In addition to the American robin, among the more than two dozen species of birds that eat American holly berries are the northern cardinal, eastern bluebird, northern mockingbird, wild turkey, and northern bobwhite.
This is just another example of the fact that we need to provide a wide variety of plants that provide food and cover for birds throughout the entire year.
STRAWBERRY BUSH USHERS IN THE FALL
Currently throughout much of the state, there are few, if any, signs that fall is ready to blanket Georgia with a quilt of reds, oranges, and yellows. However, those of us that have strawberry bush (Euonymus americana) growing in their backyards have been granted a preview of the colorful show yet to come.
The strawberry bush is not a plant you would ever suspect as standing out among scores of other native shrubs that grow across the state. It is small (4-8 feet tall), often grows under the canopy of larger hardwood trees, or among a myriad of brushy plants along forest edges or in recently harvested timber tracts. However, from late summer into fall it is transformed into a shrub of unparalleled beauty.
At that of the year the plant’s seed capsules (arils), which are covered with conical warts, resemble green strawberries, turn pink and then bright red. Thereafter the leathery capsules magically open and display shiny red berries that appear suspended on thin threads. Once you cast your eyes on them for the first time, I am sure you will agree they possess unrivaled beauty.
The opened pods and dangling berries, reveals where the plant got some of its nicknames such as hearts-a-bustin, bursting hearts or hearts-bursting-open-with-love.
Strawberry bush is also referred to as spindletree. It seems that the plant’s hard wood was once used to make spindles for spinning wheels. If you will recall, in the popular children’s story of Sleeping beauty, the fair maiden fell asleep when she pricked her finger on a sharp spindle. It is believed this relates to the folktale that claims that the wood of the strawberry bush is poisonous and, if a person ingests the wood; he or she will fall into a coma. While I cannot attest that eating the wood would cause a person to end up in a coma, I do know that the plant is considered poisonous to humans.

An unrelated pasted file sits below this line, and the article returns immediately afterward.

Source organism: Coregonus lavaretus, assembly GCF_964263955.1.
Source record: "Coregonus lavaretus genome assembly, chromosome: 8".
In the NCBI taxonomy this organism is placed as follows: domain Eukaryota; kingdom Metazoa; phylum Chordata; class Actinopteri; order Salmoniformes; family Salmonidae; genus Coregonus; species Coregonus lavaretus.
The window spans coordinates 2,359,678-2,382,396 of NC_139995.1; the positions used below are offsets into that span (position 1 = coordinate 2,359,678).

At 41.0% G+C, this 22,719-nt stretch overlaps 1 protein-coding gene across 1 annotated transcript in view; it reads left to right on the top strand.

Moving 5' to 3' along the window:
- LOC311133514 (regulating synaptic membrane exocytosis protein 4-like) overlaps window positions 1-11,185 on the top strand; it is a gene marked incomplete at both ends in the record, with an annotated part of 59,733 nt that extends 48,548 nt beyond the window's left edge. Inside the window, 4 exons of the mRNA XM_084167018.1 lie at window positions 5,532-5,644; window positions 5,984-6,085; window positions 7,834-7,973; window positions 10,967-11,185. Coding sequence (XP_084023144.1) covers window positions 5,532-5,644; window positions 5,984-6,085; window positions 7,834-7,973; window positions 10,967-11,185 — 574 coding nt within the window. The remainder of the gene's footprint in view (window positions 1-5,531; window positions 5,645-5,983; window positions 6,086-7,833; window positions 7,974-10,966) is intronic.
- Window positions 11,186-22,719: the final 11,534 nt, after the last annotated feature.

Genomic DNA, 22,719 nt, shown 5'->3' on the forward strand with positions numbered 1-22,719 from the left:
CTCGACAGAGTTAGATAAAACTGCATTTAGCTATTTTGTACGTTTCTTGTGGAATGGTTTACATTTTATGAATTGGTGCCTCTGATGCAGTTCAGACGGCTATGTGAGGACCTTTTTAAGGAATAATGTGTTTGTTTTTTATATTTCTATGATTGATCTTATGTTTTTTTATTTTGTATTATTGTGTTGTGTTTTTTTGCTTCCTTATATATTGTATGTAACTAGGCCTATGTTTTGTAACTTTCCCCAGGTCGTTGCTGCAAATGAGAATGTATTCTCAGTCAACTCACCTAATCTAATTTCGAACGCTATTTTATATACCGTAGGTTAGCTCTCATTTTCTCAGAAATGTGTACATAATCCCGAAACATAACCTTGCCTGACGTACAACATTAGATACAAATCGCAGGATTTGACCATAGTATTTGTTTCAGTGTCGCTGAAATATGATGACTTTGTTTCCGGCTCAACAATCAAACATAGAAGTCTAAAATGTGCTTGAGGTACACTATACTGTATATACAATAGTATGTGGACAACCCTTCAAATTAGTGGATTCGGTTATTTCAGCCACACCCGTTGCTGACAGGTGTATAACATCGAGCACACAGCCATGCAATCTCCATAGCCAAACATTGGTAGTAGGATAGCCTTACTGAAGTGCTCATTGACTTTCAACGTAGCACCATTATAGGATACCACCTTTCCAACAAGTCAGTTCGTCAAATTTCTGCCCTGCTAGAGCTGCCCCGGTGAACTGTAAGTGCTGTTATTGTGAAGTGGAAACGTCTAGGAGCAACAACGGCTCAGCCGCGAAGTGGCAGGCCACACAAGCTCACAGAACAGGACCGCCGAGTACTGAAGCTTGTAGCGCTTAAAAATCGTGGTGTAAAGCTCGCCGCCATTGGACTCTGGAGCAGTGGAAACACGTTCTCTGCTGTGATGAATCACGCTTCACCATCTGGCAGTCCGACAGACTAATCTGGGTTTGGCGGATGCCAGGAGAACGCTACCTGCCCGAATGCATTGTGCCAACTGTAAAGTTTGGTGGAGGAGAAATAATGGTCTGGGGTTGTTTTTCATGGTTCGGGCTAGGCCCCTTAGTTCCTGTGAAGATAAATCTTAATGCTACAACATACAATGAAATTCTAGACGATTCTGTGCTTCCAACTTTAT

Such is not the case with birds and mammals. In fact, it is an ice cream-food for white-tailed deer. Whitetails simply cannot get enough of it. In fact, one reason strawberry bush is not found in many woodlands is it has been heavily browsed by deer. It is interesting to note wildlife biologists often use the prevalence of strawberry bush as an indicator of the size of a deer herd.
Although, the berries are eaten by songbirds quail and even wild turkeys, strawberry bush rarely shows up in food habit studies. I believe this is because, in most places, very few berries are produced compared to other plants such as pokeberries, and American beautyberries.
Two things I also like about strawberry bush are that its leaves are aromatic and turn orange in the fall.
If your garden is not plagued by white-tailed deer, strawberry bush would be a great addition on your landscape. It is a Georgia native that is attractive and provides food for wildlife too.
Once you establish it, you will become one of the few people that can enjoy this harbinger of autumn long before the main show begins.